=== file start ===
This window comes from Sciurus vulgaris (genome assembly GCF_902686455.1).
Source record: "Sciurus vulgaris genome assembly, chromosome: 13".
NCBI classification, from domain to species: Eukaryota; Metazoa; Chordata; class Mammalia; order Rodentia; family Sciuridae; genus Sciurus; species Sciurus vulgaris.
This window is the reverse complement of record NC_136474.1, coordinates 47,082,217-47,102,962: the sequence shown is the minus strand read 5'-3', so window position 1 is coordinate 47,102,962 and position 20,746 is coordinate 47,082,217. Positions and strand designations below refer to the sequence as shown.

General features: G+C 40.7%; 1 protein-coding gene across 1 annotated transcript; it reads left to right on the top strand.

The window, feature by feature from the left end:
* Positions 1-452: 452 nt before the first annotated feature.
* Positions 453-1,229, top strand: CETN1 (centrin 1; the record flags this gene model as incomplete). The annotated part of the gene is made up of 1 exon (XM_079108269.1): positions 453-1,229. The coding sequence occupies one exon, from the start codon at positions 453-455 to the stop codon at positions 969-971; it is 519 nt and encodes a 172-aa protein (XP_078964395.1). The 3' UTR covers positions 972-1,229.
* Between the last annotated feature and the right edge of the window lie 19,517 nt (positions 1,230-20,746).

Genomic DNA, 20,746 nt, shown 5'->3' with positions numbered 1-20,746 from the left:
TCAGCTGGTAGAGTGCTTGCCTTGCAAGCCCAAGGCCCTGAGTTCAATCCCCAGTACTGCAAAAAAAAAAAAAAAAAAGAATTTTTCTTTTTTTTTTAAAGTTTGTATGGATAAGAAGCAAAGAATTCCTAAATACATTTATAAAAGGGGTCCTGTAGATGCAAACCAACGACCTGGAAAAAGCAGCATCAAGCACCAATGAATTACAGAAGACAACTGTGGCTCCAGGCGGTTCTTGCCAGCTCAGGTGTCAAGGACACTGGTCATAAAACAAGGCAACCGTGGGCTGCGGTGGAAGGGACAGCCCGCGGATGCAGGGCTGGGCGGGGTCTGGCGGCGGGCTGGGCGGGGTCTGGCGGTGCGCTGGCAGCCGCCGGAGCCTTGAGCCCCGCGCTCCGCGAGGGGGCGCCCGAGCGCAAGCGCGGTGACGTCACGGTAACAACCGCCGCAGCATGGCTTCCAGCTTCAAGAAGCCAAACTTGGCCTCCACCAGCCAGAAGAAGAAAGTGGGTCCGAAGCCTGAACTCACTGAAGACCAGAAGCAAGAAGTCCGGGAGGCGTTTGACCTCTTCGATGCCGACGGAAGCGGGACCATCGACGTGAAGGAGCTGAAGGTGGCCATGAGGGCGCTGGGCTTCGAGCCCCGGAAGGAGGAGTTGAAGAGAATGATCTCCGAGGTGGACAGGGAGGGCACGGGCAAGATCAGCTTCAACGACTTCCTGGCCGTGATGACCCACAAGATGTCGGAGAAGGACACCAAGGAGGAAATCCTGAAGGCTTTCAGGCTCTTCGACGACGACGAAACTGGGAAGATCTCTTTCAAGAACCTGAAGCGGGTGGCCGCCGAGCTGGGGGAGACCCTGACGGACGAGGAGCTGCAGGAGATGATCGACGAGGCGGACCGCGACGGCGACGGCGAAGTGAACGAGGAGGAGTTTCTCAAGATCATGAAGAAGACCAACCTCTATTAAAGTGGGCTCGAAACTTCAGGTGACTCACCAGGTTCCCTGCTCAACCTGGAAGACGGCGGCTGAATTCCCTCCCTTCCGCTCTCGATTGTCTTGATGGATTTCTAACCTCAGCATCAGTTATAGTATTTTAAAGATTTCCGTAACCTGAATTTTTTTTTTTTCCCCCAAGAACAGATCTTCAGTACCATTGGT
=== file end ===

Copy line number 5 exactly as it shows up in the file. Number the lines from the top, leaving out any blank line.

General features: G+C 40.7%; 1 protein-coding gene across 1 annotated transcript; it reads left to right on the top strand.